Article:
I’ve learnt that by simply being – pausing and noticing in a way that can seem very ordinary – there is an opportunity to step into a broader framework.  It is like I’ve been invited to open my heart and mind, to ‘soften’ around seemingly ‘fixed’ conceptions about what is or isn’t here in the present moment. I notice that what is here includes the very anxieties and thoughts and worries that besiege me from time to time.  And yet, I am called to really pause and consider all of this.  All that is here. Now.

It is so simple, the essence of this.  I remember when mindfulness led to being better able to cope with the ‘stresses and strains’ of living.  Now, something beckons me further, pointing to the heart of what underlies concepts and thought streams themselves.  Opportunities arise to unravel mysteries of the past, of relationships with others and myself and to let go of patterns and stuck ways of thinking and being.  I sense an opening into new possibilities of ‘being’ (whatever that may be) to delve into the unknown, the mysterious.

Suddenly, I understand how the negativity bias in the brain has preconditioned me into being trapped in reactivity, craving and aversion. Now I am offered a chance to be released from that propensity and into a freer way of responding to each moment as it arises, moment by moment.  This is not superficial but strikes a deeper chord in the very heart of being, enabling me to tap into a deeper source of yearnings, joys and intricate subtleties, all that once seeded my ideas and inspired me. I am remembering something precious and close and yet also very ordinary.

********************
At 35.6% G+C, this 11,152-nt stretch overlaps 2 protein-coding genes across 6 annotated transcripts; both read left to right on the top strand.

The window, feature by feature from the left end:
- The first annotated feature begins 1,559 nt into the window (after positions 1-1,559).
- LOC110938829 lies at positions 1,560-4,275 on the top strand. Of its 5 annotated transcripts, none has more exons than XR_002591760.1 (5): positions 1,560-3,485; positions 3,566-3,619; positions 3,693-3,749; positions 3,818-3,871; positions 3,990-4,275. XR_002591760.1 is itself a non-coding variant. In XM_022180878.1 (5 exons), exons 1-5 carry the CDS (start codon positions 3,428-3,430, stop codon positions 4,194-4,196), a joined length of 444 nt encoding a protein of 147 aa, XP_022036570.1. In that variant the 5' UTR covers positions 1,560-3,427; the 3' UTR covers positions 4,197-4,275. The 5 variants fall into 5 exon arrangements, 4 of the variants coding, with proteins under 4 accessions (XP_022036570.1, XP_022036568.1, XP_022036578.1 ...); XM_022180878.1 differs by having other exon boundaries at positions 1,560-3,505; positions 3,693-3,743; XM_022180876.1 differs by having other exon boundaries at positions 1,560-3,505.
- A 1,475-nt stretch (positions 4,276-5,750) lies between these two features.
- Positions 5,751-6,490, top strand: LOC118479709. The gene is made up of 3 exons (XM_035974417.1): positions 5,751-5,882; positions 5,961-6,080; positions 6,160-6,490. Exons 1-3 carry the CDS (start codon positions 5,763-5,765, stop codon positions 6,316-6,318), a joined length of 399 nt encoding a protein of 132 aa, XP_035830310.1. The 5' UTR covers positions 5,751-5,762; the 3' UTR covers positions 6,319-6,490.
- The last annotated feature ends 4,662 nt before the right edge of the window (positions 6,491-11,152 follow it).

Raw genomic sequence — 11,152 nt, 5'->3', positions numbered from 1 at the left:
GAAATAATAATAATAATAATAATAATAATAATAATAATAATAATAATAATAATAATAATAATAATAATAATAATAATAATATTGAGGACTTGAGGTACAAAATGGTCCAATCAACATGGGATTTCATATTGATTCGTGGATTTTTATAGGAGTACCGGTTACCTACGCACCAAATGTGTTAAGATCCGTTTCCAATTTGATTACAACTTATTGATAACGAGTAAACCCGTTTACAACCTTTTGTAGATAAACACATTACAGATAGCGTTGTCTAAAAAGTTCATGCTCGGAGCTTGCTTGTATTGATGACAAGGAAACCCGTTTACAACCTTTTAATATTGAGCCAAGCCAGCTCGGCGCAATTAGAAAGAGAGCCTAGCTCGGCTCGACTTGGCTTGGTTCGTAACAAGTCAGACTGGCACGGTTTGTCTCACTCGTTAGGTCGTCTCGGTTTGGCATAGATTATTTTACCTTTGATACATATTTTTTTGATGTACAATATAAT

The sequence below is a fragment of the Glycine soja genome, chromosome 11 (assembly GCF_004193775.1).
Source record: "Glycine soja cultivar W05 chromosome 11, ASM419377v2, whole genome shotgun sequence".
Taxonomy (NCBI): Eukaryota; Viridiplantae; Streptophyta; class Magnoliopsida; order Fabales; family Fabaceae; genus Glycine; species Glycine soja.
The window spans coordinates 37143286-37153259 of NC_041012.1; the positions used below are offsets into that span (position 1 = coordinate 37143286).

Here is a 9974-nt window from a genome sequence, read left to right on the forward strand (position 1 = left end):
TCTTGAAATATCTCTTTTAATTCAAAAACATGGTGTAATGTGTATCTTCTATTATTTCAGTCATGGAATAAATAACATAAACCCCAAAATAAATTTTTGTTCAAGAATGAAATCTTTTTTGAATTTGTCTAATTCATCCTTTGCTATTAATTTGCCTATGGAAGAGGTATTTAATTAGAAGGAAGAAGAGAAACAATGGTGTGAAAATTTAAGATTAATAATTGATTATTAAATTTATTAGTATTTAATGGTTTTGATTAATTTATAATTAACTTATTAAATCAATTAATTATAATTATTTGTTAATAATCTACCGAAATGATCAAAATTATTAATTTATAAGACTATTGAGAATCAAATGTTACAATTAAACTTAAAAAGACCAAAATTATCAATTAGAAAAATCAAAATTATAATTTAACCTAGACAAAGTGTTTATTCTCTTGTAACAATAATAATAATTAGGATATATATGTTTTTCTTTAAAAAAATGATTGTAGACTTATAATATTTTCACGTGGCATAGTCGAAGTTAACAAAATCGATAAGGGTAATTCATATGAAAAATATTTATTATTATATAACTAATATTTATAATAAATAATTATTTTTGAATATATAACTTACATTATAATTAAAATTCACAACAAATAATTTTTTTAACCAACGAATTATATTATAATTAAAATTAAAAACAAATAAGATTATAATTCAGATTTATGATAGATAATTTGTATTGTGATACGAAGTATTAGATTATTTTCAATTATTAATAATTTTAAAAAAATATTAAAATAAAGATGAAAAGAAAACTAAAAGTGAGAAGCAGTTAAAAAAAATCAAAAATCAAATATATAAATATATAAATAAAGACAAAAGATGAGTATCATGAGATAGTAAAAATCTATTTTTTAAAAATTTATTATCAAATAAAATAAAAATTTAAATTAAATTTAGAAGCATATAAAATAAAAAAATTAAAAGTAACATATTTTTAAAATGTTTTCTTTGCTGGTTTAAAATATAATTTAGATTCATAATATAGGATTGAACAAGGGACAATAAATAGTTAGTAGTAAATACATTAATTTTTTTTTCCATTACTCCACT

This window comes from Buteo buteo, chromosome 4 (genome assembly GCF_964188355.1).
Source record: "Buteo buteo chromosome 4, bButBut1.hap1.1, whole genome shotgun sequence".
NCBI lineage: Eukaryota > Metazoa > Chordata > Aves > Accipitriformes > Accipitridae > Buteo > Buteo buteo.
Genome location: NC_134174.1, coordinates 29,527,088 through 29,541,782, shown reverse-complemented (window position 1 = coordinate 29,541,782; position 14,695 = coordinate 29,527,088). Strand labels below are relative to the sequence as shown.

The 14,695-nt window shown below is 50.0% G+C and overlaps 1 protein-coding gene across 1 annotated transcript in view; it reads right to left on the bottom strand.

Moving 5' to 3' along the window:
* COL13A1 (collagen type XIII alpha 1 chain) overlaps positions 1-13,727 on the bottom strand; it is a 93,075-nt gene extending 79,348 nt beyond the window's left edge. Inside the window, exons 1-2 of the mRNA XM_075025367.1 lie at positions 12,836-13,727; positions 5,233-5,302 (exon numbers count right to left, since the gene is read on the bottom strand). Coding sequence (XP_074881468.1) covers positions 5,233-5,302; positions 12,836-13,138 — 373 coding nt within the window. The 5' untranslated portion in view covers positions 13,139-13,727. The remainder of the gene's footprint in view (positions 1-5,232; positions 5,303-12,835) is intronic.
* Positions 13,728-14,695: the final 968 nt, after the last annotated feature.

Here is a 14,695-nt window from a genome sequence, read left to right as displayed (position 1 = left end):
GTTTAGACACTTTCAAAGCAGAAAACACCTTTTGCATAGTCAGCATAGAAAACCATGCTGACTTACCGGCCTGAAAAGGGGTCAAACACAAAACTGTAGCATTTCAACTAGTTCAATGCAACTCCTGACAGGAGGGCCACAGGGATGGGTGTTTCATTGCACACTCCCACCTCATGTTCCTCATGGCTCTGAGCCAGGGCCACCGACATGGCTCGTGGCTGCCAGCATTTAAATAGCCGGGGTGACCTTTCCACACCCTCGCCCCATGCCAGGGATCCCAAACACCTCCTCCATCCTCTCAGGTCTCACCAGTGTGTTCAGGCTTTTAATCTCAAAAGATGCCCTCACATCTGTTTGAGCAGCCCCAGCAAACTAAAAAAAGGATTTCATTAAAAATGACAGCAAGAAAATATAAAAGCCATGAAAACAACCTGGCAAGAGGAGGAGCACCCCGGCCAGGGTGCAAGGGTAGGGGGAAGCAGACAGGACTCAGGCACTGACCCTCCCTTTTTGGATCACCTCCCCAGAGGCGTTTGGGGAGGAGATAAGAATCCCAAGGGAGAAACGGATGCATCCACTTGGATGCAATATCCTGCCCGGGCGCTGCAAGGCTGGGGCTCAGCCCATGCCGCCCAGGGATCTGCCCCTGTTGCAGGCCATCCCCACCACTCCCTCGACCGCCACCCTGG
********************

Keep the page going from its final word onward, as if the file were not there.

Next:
I reflect on how I have been getting lost as my ‘middle age’ emerges, wondering where the time has gone and what might be left. I have been so ‘serious’, perhaps out of necessity, but now I want the broader picture again.  Stress had narrowed down my perspective and trapped me in time worn ruts and habits as I functioned, survived.  Now, I am awakening to there being more to life – all is a vast potential of opportunity.

It strikes me that I do not need to wait until a crisis, disaster or the moment of death to be shaken out of seemingly inevitable patterns of being.  I realise the infinite possibilities: I can tune into the essence of what is happening right here and now in as many waking (and possibly sleeping!) moments as possible – and realise that which touches the very essence of being.

It is not just the thoughts, fears and preoccupations that are here now. There are also moments of simple openness, wonder and joy in being – moments without any pressure to be this, think that or plan to do or do not.  I reassure myself that that is not about developing ‘complacency’ or ‘laziness’, but getting unstuck from habitual patterns of thinking and behaving.  It is freedom from the trap of existing in complex situations that lead further and further way from any sense of meaning or purpose.  Suddenly the beauty and value of simple being becomes clear.